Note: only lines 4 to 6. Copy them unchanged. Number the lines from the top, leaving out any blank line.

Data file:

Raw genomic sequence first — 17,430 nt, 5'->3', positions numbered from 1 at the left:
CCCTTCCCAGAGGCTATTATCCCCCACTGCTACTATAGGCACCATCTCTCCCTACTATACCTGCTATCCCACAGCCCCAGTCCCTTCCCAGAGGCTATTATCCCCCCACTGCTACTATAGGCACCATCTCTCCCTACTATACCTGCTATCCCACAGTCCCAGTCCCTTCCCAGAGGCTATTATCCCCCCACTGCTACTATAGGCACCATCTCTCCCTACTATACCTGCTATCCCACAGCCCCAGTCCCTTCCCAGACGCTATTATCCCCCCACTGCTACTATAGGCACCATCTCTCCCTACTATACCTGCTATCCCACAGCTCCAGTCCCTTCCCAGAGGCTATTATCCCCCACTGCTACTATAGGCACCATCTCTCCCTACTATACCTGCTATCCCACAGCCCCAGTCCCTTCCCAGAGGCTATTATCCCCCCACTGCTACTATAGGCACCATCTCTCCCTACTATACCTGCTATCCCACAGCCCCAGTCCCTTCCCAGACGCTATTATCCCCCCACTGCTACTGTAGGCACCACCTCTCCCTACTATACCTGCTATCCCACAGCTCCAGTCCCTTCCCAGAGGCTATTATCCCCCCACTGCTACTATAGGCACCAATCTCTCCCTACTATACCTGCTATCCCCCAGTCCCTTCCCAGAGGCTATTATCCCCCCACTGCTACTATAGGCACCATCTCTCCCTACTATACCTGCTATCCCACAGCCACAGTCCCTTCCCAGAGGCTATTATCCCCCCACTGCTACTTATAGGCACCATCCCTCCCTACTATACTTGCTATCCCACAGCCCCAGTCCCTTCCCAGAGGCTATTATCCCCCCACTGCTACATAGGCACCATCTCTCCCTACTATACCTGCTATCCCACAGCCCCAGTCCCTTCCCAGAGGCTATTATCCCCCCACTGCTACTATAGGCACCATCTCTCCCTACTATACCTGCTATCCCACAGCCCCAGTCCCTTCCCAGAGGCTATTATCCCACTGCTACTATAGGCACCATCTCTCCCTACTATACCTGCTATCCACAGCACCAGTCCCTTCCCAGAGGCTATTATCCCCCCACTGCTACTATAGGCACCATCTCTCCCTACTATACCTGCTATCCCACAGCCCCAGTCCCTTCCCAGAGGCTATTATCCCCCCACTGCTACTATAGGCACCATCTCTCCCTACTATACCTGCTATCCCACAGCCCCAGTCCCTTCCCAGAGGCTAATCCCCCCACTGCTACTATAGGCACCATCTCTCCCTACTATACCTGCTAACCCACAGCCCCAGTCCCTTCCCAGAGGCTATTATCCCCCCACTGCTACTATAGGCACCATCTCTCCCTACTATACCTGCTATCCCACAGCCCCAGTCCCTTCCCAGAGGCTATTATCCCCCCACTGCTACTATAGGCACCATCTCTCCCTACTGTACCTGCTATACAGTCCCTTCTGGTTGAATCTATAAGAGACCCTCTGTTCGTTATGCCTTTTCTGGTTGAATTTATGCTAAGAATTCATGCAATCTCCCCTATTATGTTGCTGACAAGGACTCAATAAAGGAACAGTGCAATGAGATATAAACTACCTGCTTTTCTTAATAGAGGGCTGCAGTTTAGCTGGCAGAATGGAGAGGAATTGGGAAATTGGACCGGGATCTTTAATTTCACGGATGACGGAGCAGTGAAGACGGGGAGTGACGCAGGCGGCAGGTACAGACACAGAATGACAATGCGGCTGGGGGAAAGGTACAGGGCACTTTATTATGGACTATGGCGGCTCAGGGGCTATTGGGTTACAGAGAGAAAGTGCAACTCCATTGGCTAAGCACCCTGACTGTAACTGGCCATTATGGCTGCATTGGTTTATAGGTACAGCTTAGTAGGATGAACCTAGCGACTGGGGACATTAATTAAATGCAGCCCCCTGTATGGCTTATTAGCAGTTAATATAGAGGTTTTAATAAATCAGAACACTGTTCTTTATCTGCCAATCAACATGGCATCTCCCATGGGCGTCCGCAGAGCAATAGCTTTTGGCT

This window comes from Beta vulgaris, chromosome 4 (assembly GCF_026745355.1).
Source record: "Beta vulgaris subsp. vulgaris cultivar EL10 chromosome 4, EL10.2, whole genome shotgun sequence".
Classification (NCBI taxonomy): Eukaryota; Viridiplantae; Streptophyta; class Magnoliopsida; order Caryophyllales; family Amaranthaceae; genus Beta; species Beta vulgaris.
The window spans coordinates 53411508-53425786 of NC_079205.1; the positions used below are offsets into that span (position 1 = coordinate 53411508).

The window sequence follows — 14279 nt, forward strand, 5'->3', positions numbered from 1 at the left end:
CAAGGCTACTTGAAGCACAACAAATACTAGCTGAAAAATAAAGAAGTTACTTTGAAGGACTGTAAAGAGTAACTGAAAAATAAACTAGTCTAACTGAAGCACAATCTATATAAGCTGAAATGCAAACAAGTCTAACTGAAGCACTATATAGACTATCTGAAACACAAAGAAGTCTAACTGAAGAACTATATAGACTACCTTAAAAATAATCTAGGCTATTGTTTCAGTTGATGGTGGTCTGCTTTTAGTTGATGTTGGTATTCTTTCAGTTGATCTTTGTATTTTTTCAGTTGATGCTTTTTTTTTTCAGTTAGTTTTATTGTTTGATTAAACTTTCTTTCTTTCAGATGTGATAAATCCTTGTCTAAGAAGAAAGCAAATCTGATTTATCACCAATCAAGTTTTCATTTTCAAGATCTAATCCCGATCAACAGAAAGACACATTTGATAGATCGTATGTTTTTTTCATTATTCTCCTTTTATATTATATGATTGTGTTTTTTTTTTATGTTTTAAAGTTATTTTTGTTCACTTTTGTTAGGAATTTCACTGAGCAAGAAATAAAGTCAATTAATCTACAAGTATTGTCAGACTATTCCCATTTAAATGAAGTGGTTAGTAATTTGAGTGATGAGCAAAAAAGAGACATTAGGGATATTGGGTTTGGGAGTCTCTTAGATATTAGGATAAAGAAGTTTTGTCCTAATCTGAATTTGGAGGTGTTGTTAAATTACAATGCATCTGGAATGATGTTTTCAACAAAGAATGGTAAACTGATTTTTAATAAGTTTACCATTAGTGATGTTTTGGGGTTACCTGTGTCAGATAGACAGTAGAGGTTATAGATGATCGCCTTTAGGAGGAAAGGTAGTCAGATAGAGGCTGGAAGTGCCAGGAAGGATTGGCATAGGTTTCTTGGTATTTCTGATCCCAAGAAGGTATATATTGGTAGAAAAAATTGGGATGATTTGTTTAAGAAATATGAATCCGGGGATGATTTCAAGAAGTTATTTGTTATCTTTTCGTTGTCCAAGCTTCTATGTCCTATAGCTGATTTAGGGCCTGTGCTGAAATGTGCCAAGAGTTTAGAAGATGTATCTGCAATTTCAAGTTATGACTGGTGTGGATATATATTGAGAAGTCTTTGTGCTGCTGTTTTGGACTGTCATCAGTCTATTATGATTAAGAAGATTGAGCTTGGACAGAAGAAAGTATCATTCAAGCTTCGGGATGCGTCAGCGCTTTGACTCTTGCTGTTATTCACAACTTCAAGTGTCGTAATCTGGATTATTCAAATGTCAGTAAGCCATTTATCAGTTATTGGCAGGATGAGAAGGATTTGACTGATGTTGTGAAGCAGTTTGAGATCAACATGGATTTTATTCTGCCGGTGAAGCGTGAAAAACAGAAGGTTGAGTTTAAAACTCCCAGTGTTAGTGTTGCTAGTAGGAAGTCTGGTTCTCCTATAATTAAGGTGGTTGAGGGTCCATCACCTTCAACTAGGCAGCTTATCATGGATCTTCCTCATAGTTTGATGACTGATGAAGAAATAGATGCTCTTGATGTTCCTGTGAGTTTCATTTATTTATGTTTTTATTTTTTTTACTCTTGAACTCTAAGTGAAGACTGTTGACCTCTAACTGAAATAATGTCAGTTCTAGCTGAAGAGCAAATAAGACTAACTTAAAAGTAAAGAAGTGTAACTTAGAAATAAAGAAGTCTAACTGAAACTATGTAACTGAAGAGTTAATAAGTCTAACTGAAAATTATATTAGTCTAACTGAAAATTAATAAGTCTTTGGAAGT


Source record: "Beta vulgaris subsp. vulgaris cultivar EL10 chromosome 4, EL10.2, whole genome shotgun sequence".
Classification (NCBI taxonomy): Eukaryota; Viridiplantae; Streptophyta; class Magnoliopsida; order Caryophyllales; family Amaranthaceae; genus Beta; species Beta vulgaris.
The window spans coordinates 53411508-53425786 of NC_079205.1; the positions used below are offsets into that span (position 1 = coordinate 53411508).